In April, 2000, we entered into a license agreement with Genzyme Corporation (“Genzyme”) for the non-exclusive rights to utilize certain intellectual property rights of Genzyme, including issued patents that relate to the MSH2 gene, on a world-wide basis. Under this license agreement we pay Genzyme a royalty based on net sales of our COLARIS test. This license agreement ends, on a country by country basis, on the expiration date of the last to expire patent covered by the license agreement, which presently is not anticipated to expire until October 2023. Either party has the right to terminate the license agreement for the uncured breach of any material term of the license agreement.

In March 2004 and June 2007, we entered into separate license agreements with the University of Wales and Human Genome Sciences , Inc. (“HGSI”) respectively (collectively referred to as the “COLARIS AP Licensors”) for the exclusive rights to certain intellectual property rights of the respective licensors, including issued patents that relate to the MYH gene, on a world-wide basis. Under these license agreements we pay each of the COLARIS AP Licensors a royalty based on net sales of our COLARIS AP test. Each of these license agreements ends on the expiration date of the last to expire patent covered by the respective license agreements which presently is not anticipated to expire until February of 2018 for the HGSI license and April 2023 for the University of Wales license. The COLARIS AP Licensors have the right to terminate the license agreements for the uncured breach of any material term of the license agreements.

In May 2002, we entered into a license agreement with the University of Utah Research Foundation for the exclusive right to utilize certain intellectual property rights of the University, including issued patents that relate to the APC gene, on a world-wide basis. Under this license agreement we made a one-time payment to the University for a fully paid up, exclusive, irrevocable license for our COLARIS AP test. This license agreement ends on the expiration date of the last to expire patent covered by the license agreement, which presently is not anticipated to expire until July 2014.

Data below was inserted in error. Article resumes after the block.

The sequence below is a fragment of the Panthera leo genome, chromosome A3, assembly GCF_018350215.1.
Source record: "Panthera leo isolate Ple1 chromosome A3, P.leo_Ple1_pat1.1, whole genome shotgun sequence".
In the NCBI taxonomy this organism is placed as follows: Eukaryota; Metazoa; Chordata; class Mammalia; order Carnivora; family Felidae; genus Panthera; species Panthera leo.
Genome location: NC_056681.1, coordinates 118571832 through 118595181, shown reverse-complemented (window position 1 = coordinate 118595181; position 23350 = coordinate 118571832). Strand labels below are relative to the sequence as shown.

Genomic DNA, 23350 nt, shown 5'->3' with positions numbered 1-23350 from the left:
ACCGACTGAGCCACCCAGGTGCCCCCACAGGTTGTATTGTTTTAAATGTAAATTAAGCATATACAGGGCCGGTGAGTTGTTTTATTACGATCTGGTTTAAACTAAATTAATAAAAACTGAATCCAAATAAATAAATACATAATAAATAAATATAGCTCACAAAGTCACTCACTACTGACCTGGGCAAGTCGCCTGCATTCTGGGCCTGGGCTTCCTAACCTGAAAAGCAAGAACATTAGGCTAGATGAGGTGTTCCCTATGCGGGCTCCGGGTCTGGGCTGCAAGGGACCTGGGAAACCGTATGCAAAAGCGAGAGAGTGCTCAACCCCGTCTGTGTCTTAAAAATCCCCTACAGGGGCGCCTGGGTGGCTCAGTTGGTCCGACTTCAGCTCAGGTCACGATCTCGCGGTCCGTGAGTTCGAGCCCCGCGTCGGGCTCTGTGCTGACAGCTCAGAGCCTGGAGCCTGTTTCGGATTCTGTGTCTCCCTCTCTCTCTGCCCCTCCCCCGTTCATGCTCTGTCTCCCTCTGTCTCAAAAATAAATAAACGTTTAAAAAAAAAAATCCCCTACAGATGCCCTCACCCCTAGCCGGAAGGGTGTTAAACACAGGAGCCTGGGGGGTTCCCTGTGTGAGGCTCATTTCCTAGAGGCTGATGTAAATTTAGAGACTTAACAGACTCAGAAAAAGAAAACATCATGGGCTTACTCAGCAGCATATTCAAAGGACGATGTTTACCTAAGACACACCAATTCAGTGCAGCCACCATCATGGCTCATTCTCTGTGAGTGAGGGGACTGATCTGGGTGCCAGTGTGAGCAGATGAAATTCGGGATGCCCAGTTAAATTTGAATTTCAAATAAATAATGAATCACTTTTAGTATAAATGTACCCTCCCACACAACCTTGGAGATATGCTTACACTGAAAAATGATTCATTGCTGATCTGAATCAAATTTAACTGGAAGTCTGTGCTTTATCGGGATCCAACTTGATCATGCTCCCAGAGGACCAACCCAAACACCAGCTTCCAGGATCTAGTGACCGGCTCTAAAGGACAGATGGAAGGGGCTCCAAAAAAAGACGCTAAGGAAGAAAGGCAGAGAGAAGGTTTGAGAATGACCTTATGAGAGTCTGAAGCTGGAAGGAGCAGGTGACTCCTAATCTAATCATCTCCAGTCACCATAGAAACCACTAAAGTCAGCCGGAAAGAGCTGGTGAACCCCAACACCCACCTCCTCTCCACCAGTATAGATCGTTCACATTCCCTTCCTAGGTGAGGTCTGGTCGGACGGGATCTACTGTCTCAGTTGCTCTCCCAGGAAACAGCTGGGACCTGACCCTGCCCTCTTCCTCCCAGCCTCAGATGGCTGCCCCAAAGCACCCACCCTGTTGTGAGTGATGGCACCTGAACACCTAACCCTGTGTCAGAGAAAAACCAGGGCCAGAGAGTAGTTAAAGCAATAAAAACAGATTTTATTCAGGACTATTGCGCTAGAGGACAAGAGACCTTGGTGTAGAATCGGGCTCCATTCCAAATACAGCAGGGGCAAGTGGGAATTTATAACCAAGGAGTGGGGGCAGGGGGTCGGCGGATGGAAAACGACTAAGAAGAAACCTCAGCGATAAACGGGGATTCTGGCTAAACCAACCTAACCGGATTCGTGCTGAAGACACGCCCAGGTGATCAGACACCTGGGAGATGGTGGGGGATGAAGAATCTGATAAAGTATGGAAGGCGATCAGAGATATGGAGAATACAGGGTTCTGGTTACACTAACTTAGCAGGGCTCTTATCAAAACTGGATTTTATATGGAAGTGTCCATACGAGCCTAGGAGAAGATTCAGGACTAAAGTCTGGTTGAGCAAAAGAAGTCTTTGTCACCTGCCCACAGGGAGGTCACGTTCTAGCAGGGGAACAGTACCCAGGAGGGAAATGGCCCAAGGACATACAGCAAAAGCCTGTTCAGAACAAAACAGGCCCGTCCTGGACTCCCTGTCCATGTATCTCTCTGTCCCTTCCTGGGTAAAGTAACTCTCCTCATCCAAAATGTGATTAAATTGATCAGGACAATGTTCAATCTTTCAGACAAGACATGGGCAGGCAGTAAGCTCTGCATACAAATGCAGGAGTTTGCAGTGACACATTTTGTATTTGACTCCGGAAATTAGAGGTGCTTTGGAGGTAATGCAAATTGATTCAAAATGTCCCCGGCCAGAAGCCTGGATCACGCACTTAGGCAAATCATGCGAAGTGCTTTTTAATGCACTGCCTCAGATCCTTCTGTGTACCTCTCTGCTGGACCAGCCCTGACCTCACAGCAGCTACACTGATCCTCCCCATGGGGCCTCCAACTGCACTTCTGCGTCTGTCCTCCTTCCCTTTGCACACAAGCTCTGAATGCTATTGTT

Competition

Competition is intense in our existing and potential markets. Our competitors in the United States and abroad are numerous and include, other molecular diagnostic companies, diagnostic reference laboratories, large multi-national healthcare companies, and universities and other research institutions. Many of our potential competitors have considerably greater financial, technical, marketing and other resources than we do. We expect competition to intensify in our current fields as technical advances occur and become more widely known.

The technologies for discovering that the underlying cause major diseases, patients’ response to therapies, and disease progression, as well as the approaches for commercializing those discoveries are rapidly evolving. Rapid technological developments could result in our potential tests or processes becoming obsolete before we recover a significant portion of our related research and development costs and associated capital expenditures. If we do not discover biomarkers, develop molecular diagnostic tests and related information services based on such discoveries, obtain regulatory and other approvals, and launch such services before our competitors, we could be adversely affected. Moreover, any molecular diagnostic tests that we may develop could be made obsolete by less expensive or more effective tests or methods that may be developed in the future.